The Difference That Sixty Years Can Make
I am writing a book the timeline of which extends from the late 1940s to the present. This process involves quite a bit of research. Inevitably, the process makes me think of how much life has changed in 60 years. This is particularly true of the state of medicine. We take a lot now for granted that simply did not exist, or was not expected, in a previous time.
In the book a character has a heart attack in the year 1960. The setting, Glasgow, Scotland. I needed to discover what the treatment would have been in that year. The answer came quickly and was a revelation. The only tools in the medical arsenal then was administration of a pain killer such as morphia and bed rest.
Philippa Roxby, a health reporter for BBC News tells the story in an online article dated July 9, 2011. According to the article if heart attack victims “died in their 50s and 60s it was considered a fact of life.” The article also reports that,
“In 1961, there were 322,917 deaths from cardiovascular disease, accounting for nearly half of all deaths in the UK. Heart attacks and angina chest pain were common, but little understood.”
My grandfather, like the character in my book, died of a heart attack in 1960. He was stricken at work and walked home. His family called the doctor and he was admitted to hospital. Today, such an event would result in an immediate call to the emergency number. Subsequent events would have proceeded with some urgency. My grandfather survived the initial heart attack but not the subsequent one that took his life. He was 65.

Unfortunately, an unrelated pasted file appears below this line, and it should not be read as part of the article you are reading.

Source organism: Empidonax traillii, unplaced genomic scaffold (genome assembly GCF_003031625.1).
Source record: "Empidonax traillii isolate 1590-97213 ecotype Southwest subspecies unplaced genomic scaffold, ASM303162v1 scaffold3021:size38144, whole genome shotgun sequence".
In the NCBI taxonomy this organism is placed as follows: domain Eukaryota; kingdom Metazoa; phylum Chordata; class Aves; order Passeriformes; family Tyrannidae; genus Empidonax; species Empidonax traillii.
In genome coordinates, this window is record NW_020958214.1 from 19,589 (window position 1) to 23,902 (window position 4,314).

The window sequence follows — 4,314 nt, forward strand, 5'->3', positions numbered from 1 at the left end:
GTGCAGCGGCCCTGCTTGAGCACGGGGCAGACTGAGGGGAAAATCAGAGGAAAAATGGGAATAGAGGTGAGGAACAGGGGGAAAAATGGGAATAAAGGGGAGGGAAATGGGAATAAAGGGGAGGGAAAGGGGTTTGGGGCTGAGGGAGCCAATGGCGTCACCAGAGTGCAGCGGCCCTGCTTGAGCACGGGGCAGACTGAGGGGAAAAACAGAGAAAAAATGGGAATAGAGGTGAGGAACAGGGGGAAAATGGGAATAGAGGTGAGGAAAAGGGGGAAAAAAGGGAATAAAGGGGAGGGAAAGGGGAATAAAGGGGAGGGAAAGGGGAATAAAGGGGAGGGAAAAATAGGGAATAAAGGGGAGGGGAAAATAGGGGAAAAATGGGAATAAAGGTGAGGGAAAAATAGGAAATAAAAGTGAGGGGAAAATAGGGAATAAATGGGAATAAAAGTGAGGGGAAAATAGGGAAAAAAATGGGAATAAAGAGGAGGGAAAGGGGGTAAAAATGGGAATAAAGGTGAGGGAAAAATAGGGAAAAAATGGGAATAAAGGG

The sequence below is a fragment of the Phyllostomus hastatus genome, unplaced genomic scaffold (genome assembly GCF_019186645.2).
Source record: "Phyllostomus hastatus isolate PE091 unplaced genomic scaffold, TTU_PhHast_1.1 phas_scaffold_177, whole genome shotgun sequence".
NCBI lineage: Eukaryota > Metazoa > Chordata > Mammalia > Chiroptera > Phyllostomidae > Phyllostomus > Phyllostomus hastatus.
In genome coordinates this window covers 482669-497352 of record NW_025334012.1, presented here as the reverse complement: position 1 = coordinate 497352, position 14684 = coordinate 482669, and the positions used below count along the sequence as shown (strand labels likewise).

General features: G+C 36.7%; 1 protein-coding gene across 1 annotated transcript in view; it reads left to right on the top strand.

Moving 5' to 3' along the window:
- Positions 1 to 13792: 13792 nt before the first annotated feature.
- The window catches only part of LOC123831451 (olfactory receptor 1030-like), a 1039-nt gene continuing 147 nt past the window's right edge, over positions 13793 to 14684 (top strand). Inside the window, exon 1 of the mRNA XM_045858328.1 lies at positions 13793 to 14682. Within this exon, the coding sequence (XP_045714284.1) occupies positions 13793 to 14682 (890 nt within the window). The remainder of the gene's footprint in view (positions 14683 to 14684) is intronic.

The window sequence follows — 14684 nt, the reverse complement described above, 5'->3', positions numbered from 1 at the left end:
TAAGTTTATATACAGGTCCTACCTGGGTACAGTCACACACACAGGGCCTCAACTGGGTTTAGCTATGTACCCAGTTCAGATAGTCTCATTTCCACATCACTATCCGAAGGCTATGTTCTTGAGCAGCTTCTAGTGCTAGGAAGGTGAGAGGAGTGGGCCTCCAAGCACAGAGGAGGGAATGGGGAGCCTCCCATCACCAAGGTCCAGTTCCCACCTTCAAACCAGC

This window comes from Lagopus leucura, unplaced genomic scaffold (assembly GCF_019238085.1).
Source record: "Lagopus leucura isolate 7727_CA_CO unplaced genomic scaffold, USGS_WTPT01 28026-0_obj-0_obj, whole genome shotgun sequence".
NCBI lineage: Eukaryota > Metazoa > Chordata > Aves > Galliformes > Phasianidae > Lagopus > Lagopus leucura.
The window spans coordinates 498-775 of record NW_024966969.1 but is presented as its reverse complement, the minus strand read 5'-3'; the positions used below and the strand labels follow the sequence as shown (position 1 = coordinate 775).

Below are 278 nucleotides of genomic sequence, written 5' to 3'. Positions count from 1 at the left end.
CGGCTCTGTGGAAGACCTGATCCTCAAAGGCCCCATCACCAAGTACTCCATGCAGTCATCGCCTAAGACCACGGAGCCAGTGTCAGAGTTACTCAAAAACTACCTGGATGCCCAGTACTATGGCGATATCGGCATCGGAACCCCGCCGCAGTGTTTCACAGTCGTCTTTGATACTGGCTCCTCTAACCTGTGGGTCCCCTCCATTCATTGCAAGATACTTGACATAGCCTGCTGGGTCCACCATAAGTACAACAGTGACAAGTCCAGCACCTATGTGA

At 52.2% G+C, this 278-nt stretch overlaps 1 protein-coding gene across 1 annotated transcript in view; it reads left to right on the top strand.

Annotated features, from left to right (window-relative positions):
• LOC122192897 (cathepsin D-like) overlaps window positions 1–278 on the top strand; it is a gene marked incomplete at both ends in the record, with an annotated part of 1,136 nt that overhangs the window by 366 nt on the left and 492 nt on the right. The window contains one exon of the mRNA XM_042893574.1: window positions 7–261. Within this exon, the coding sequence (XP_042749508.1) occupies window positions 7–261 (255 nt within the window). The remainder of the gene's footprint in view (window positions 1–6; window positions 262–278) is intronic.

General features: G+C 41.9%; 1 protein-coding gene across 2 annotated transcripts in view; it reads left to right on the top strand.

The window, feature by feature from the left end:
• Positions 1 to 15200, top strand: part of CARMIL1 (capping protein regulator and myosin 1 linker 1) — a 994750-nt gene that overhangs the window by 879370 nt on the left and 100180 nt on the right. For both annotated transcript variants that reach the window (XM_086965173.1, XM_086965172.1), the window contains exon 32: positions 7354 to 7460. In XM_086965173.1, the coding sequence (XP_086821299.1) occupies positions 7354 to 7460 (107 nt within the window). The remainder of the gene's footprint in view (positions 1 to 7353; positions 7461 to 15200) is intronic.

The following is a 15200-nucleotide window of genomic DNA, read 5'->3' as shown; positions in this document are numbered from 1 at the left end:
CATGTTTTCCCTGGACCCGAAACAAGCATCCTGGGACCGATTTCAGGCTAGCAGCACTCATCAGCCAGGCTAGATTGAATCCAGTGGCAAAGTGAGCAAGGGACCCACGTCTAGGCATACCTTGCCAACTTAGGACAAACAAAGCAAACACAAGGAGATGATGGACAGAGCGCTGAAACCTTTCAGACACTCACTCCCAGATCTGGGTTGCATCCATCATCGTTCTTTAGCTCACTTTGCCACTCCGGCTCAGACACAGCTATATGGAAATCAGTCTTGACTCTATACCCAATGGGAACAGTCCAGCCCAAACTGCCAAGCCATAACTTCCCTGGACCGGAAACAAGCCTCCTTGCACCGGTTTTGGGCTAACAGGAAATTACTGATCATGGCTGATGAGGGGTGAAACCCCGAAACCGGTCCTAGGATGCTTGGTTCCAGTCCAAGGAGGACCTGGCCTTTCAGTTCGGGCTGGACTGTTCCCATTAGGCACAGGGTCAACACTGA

In 1955, at age five, I had my own brush with death. My event began in school. I experienced extreme abdominal pain. My mother was summoned and she took me home and put me in bed. My father came home from work. It was now early evening. Our family doctor was called. This would have involved going to a public telephone box since no working class family like ours had access to a personal telephone. This was an era when your doctor would visit your home. Before he arrived my abdominal pain abruptly stopped. My acute appendicitis had now become peritonitis, a potentially life threatening condition.
It is interesting to note the mindset of the time period. In the current world, I think the majority of people would consider severe abdominal pain in a five year old child to be a medical emergency. An adult experiencing a heart attack would not walk home. I don’t know whether this reflected family attitudes or a more general approach to illness and medical services. My sense is that people in this time period had fewer expectations. I have the impression that people were more likely to wait to be told what to do, to place considerable weight on the word of key members of the community such as the doctor. Perhaps also, since medicine offered far fewer options in those days, people tended to be more fatalistic.
Interestingly, our doctor, reportedly, gave my parents a hard time about their delay in seeking attention. He immediately instructed my father to call for an ambulance. In those days, ambulances functioned mainly as transportation. No treatment was available en route. On arrival at the hospital I was wheeled immediately into the operating theater.
It is clear to me that, if I had experienced peritonitis 15 or 20 years prior to when I did, my survival would have been unlikely. Antibiotics such as penicillin were only them becoming available. My survival and recovery took quite a bit of post-operative care. Antibiotics doubtless played a significant role.
I wonder if, perhaps, our expectations of what medicine can do have swung rather too far the other way. Certainly, enormous progress has been made. However, for many conditions, satisfactory treatments have yet to be found. I suspect that finding a cure for many of them will remain elusive. The progress that has been made has raised the hopes and expectations of many patients to levels that may not be justified in every case.
Fifty years ago, heart attacks were poorly understood and there was no good treatment available for those who experienced them. Fifty years from now, will we have found treatments for medical conditions such as some forms of cancer for which no good solutions exist today? Let’s hope so.